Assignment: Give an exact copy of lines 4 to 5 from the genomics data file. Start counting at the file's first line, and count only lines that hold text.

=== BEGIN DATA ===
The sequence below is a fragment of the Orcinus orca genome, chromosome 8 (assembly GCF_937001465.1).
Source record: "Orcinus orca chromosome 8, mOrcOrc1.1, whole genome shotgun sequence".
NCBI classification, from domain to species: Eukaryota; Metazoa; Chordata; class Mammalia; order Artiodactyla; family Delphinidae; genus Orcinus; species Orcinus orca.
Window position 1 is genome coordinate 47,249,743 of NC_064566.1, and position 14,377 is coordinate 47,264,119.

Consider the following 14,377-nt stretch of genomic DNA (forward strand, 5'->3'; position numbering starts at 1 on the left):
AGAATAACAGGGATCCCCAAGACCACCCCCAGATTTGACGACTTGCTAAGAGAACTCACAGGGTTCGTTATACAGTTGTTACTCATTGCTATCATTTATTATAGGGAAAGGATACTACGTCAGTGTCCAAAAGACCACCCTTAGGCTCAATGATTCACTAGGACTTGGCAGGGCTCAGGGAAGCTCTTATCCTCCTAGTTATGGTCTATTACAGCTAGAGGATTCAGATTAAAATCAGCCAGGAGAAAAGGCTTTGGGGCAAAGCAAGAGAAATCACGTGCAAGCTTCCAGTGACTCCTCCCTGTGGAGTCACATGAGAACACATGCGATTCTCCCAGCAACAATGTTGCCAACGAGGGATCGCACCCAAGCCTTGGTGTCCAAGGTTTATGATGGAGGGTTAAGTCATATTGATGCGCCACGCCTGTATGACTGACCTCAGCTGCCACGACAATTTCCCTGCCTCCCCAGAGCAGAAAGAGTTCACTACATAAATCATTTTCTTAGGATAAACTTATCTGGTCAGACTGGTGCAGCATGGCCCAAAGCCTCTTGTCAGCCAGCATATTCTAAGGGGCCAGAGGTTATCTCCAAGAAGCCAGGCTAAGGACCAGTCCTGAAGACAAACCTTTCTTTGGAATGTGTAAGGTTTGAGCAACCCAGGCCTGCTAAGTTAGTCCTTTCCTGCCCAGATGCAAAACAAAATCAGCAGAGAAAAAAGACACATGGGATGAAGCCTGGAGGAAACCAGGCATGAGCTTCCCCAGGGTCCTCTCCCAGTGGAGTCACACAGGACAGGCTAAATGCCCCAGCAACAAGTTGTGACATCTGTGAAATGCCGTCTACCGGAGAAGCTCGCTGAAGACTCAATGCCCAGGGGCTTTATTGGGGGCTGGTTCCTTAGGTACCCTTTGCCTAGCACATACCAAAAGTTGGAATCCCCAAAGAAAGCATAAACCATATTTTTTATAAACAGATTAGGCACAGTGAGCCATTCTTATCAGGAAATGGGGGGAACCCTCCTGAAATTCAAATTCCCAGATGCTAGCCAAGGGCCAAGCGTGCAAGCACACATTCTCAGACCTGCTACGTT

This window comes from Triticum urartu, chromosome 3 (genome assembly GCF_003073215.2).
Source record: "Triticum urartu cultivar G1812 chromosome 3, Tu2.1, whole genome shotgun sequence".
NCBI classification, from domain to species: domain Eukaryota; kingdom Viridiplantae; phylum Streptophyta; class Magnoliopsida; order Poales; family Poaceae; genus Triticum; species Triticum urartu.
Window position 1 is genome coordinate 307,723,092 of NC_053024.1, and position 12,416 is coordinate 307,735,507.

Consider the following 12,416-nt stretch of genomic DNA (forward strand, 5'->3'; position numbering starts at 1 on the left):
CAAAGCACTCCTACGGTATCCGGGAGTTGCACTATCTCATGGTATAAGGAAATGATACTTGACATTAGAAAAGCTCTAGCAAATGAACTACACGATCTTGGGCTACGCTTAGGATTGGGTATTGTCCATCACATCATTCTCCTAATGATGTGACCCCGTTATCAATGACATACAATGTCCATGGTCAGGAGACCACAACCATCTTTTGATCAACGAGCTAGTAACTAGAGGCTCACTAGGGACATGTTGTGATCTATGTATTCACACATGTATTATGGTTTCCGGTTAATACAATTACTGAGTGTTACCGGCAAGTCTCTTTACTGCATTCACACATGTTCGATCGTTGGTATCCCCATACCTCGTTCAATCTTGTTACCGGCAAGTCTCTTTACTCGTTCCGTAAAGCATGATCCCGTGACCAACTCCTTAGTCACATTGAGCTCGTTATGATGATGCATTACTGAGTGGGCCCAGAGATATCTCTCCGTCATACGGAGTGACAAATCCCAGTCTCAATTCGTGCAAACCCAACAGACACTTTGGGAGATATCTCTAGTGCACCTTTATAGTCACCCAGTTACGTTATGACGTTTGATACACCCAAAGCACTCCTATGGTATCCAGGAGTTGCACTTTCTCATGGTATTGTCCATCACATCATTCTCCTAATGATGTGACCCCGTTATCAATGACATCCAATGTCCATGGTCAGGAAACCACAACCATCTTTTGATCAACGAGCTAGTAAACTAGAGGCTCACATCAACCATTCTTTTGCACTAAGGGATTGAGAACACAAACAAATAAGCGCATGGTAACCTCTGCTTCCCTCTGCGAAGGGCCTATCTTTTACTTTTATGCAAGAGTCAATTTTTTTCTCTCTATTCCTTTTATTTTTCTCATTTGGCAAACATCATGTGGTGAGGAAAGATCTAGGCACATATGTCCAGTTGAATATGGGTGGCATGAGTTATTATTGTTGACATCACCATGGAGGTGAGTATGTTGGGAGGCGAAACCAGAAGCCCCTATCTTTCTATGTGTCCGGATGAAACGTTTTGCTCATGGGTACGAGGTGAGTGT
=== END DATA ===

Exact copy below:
Window position 1 is genome coordinate 47,249,743 of NC_064566.1, and position 14,377 is coordinate 47,264,119.

Consider the following 14,377-nt stretch of genomic DNA (forward strand, 5'->3'; position numbering starts at 1 on the left):